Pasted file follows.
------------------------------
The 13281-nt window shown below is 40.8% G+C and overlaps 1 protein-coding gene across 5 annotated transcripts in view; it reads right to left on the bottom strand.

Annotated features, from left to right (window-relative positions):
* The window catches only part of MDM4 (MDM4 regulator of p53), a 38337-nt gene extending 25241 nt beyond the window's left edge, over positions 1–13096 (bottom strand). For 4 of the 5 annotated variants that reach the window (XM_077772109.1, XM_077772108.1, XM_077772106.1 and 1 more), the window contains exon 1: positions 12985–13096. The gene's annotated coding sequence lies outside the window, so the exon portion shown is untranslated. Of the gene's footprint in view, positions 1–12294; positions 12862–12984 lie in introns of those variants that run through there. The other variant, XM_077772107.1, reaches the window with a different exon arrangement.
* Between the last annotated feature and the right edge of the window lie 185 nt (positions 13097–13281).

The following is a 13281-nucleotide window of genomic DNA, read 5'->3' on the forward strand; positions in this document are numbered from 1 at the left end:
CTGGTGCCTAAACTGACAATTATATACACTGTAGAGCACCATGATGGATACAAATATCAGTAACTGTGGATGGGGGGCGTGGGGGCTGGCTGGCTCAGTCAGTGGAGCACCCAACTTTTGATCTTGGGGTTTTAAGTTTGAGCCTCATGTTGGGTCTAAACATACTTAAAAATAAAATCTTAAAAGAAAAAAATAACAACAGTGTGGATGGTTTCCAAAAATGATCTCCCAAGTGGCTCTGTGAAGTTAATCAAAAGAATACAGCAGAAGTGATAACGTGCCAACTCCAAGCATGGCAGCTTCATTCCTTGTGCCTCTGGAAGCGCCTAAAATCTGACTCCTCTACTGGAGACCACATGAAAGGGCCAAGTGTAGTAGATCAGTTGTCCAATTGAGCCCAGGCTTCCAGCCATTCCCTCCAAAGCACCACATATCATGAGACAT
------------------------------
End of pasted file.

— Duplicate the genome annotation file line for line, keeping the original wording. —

The 13281-nt window shown below is 40.8% G+C and overlaps 1 protein-coding gene across 5 annotated transcripts in view; it reads right to left on the bottom strand.

Annotated features, from left to right (window-relative positions):
* The window catches only part of MDM4 (MDM4 regulator of p53), a 38337-nt gene extending 25241 nt beyond the window's left edge, over positions 1–13096 (bottom strand). For 4 of the 5 annotated variants that reach the window (XM_077772109.1, XM_077772108.1, XM_077772106.1 and 1 more), the window contains exon 1: positions 12985–13096. The gene's annotated coding sequence lies outside the window, so the exon portion shown is untranslated. Of the gene's footprint in view, positions 1–12294; positions 12862–12984 lie in introns of those variants that run through there. The other variant, XM_077772107.1, reaches the window with a different exon arrangement.
* Between the last annotated feature and the right edge of the window lie 185 nt (positions 13097–13281).

The following is a 13281-nucleotide window of genomic DNA, read 5'->3' on the forward strand; positions in this document are numbered from 1 at the left end:
CTGGTGCCTAAACTGACAATTATATACACTGTAGAGCACCATGATGGATACAAATATCAGTAACTGTGGATGGGGGGCGTGGGGGCTGGCTGGCTCAGTCAGTGGAGCACCCAACTTTTGATCTTGGGGTTTTAAGTTTGAGCCTCATGTTGGGTCTAAACATACTTAAAAATAAAATCTTAAAAGAAAAAAATAACAACAGTGTGGATGGTTTCCAAAAATGATCTCCCAAGTGGCTCTGTGAAGTTAATCAAAAGAATACAGCAGAAGTGATAACGTGCCAACTCCAAGCATGGCAGCTTCATTCCTTGTGCCTCTGGAAGCGCCTAAAATCTGACTCCTCTACTGGAGACCACATGAAAGGGCCAAGTGTAGTAGATCAGTTGTCCAATTGAGCCCAGGCTTCCAGCCATTCCCTCCAAAGCACCACATATCATGAGACAT